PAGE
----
Part 3 – Empathy & Philosophy: the Neurotypical Response

4 Emoji balls. First is sad, second is happy, third is angry, fourth is worried. The second one is in focus, the rest are blurred.

If you’ve followed this series thus far, thank you for your readership. In order to provide you with context for this article, you will need to read Part 1 and Part 2 of this series on empathy.

Neurotypical Responses

Almost unanimously, neurotypicals responded overwhelmingly negatively towards Elise, calling her variations of a bully, a narcissist, robotic, arrogant, tone deaf, hostile, too hard on her mom, unfeeling, harassing, condescending, lacking in empathy, self-aggrandizing, a know-it-all, and abusive.

Other than the allegation that telling someone they are being manipulated is implying that they are unintelligent, no one was able to give me a specific reason for why they felt that Elise was so hostile, arrogant, and abusive.

“They” are Like That

Some neurotypicals, after being probed for an explanation as to why they felt the way they did about Elise, responded with an uncomfortable, “Well, you know, they are like that.” Just to gain clarity and leave no room for error in interpretation, I asked. “Do you mean autistic people are hostile?”

Yes, that was what they meant.

I wonder if the article had been exactly the same, with only the small change of Linda being said to be autistic as opposed to Elise, would the responses have been the same. I also wonder if the article had not mentioned autism at all, would that have influenced the answers.

Character Attacks

While this section focuses on the feedback to the article from neurotypical people, it is relevant to note that there were no autistic people who made character assaults against either Linda or Elise. They only criticized Linda’s actions, the resounding sentiment being that Linda should have allowed her daughter to speak and should have been okay with disagreement. Some noted that Linda attacked Elise’s character. No neurotypicals mentioned that Linda had offered any character assaults against Elise.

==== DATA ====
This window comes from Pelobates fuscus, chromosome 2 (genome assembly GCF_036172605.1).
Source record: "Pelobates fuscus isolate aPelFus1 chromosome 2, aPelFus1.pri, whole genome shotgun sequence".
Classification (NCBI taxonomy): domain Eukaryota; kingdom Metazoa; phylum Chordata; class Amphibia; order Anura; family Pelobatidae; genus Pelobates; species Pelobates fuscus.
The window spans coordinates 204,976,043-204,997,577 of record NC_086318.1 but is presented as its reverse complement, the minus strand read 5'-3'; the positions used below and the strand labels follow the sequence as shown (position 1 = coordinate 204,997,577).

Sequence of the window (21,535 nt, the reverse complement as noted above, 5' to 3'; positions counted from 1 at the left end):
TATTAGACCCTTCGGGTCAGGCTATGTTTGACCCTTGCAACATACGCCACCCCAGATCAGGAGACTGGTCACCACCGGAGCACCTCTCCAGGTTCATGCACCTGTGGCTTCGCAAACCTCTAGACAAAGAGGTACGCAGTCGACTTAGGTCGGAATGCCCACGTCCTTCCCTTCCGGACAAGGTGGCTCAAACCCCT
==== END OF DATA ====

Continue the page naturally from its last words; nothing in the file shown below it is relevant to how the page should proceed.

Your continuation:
Character Assaults and the Facts

For the sake of perspective, let’s examine Linda’s comments to Elise, in order:

You’re just brainwashed. You’re just ready to fight anything from a conservative standpoint.
You’re not always right, you know.
This isn’t a discussion. You’re barking at me, and I’m just trying to watch the news.
Why do you care?
His name was Rick. I’m just trying to watch the news and relax, and all you want to do is start arguments. Can’t you just respect my opinions? I’m not disrespecting yours.
No, you’re being a bully. Can’t you just show a little respect and empathy? Be nice for once and just enjoy some quality family time, okay? This is not a competition. I’m just trying to unwind and have my coffee.

In every line of text from Linda, there is at least one implied or direct personal attack:

Brainwashed, ready to fight, not always right, barking, why do you care, all you want to do is start arguments, bully, show a little respect and empathy, be nice for once, not a competition

From Readers: narcissistic, arrogant, know-it-all, self-aggrandizing

Elise spent upwards of twenty hours reading the entire piece of legislation being addressed. She read analyses from experts in various fields. This is no small time-commitment and is the equivalent of half of a work week. Why would someone spend so much time doing this research? If she were brainwashed to reject any conservative viewpoint, then she would not have done all of that research? The article even states that Elise doesn’t speak on issues until she has conducted thorough research. Elise’s statement would not have been an opinion at that point, but an empirically-grounded conclusion.

So, why did people believe that Elise was being narcissistic and arrogant? What is the difference between Elise’s hard work and Rick’s? Is the answer to this question simply that it is learned behavior? When the commentators on the news channel shouted down the academic type who would have, presumably, given an empirical analysis of the legislation and its impact on the working class, Linda smiled. Let him have it, she thought. Did Linda, and those who empathized with her, learn to reject people like that because they internalized something they have seen on the news? Perhaps, but I believe the answer to that question is much more complex. I’ll discuss my inference in the following article.

It would be easy to place the blame on the partisan nature of politics, but most of the people who read and responded to the article were staunch liberals. Many of them were also academics, including people with a master’s or doctoral degree. A few were professors.

So, where is the disconnect?

I believe the answer to that question and much illumination about this dilemma would be better illustrated if there were more diversity among the respondents. Most of those who did respond were white, from America, and from middle or upper socioeconomic backgrounds.